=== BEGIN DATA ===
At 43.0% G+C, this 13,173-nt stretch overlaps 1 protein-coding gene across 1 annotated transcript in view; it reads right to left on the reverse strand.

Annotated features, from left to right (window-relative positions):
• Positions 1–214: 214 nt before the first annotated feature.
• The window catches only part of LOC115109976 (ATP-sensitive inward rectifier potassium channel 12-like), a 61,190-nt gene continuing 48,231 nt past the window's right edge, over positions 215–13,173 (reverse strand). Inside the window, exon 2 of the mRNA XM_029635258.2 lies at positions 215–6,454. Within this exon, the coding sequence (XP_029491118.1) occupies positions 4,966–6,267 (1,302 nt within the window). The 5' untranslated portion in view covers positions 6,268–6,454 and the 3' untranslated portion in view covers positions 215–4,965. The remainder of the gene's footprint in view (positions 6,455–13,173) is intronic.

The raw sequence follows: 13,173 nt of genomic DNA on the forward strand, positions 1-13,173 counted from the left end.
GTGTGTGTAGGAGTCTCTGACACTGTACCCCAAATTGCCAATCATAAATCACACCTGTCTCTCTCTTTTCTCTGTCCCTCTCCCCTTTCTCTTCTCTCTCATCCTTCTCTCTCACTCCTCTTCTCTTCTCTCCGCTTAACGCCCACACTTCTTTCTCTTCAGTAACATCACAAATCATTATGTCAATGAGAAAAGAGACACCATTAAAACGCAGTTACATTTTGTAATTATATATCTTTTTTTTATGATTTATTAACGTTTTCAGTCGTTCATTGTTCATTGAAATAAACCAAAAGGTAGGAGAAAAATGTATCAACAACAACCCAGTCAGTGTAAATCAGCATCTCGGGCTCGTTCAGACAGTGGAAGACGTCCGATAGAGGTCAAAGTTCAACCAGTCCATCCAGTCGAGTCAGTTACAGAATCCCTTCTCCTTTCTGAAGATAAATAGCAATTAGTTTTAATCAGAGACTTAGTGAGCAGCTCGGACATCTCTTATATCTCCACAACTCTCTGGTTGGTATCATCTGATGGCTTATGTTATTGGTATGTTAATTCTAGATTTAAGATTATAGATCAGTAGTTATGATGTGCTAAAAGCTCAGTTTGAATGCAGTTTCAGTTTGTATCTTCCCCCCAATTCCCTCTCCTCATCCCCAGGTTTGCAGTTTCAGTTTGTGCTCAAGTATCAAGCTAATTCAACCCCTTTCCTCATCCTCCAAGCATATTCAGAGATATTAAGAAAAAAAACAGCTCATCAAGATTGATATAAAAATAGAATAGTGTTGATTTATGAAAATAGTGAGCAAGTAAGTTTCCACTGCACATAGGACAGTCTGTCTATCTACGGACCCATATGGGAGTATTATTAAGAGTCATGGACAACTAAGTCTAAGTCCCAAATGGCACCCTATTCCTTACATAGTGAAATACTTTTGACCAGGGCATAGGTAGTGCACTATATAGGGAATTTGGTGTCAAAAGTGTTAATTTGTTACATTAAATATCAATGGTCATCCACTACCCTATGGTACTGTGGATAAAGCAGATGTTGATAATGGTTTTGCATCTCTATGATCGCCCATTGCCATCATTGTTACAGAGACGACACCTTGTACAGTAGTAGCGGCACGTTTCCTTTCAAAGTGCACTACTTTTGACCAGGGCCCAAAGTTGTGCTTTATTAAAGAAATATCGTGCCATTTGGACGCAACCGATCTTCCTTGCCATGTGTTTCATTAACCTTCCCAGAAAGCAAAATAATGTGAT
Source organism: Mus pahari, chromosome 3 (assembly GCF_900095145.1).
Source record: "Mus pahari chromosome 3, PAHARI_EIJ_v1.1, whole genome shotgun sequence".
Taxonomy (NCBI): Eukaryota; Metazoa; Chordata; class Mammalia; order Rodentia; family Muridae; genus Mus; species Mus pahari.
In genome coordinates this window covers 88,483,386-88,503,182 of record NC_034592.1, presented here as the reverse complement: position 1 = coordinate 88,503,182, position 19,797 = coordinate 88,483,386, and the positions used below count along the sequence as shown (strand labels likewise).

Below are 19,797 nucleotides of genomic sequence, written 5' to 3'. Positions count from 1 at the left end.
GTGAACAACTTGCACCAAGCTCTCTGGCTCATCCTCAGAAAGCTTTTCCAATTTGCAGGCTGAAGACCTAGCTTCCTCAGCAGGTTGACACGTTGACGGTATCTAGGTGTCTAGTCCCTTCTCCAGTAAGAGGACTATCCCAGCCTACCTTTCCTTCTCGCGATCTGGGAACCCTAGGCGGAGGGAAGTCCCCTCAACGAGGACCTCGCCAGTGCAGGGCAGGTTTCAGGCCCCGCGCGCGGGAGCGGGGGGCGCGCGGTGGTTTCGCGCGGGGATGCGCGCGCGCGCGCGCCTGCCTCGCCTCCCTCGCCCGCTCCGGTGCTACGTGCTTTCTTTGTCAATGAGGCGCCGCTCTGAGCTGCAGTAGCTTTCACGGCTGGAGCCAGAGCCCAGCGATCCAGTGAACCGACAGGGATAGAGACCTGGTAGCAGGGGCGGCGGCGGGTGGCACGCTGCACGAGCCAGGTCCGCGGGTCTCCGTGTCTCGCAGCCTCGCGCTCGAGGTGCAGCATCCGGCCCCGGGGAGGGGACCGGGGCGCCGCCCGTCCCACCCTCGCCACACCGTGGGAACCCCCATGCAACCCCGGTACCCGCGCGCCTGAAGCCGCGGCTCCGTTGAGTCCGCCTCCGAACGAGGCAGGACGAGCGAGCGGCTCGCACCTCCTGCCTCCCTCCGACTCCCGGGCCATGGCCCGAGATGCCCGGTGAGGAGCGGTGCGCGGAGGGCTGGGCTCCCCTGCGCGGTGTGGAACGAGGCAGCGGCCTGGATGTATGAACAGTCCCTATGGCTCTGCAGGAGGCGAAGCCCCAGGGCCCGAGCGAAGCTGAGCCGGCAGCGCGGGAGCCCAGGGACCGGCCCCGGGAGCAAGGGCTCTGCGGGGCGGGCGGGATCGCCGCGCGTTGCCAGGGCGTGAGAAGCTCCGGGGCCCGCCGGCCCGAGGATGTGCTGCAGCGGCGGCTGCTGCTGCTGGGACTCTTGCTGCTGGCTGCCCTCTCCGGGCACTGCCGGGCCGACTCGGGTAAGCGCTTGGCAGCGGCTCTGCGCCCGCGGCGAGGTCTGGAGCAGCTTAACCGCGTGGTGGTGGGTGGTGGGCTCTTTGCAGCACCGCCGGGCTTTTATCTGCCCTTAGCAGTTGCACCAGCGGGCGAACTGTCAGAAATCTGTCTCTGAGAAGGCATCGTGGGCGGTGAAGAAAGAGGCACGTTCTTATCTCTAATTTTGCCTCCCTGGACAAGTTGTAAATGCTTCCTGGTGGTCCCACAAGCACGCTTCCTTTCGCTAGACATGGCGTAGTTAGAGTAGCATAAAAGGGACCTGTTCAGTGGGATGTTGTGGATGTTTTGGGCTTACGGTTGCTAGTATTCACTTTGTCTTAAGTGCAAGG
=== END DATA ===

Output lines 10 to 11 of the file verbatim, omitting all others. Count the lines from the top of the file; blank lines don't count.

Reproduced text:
In genome coordinates this window covers 88,483,386-88,503,182 of record NC_034592.1, presented here as the reverse complement: position 1 = coordinate 88,503,182, position 19,797 = coordinate 88,483,386, and the positions used below count along the sequence as shown (strand labels likewise).

Below are 19,797 nucleotides of genomic sequence, written 5' to 3'. Positions count from 1 at the left end.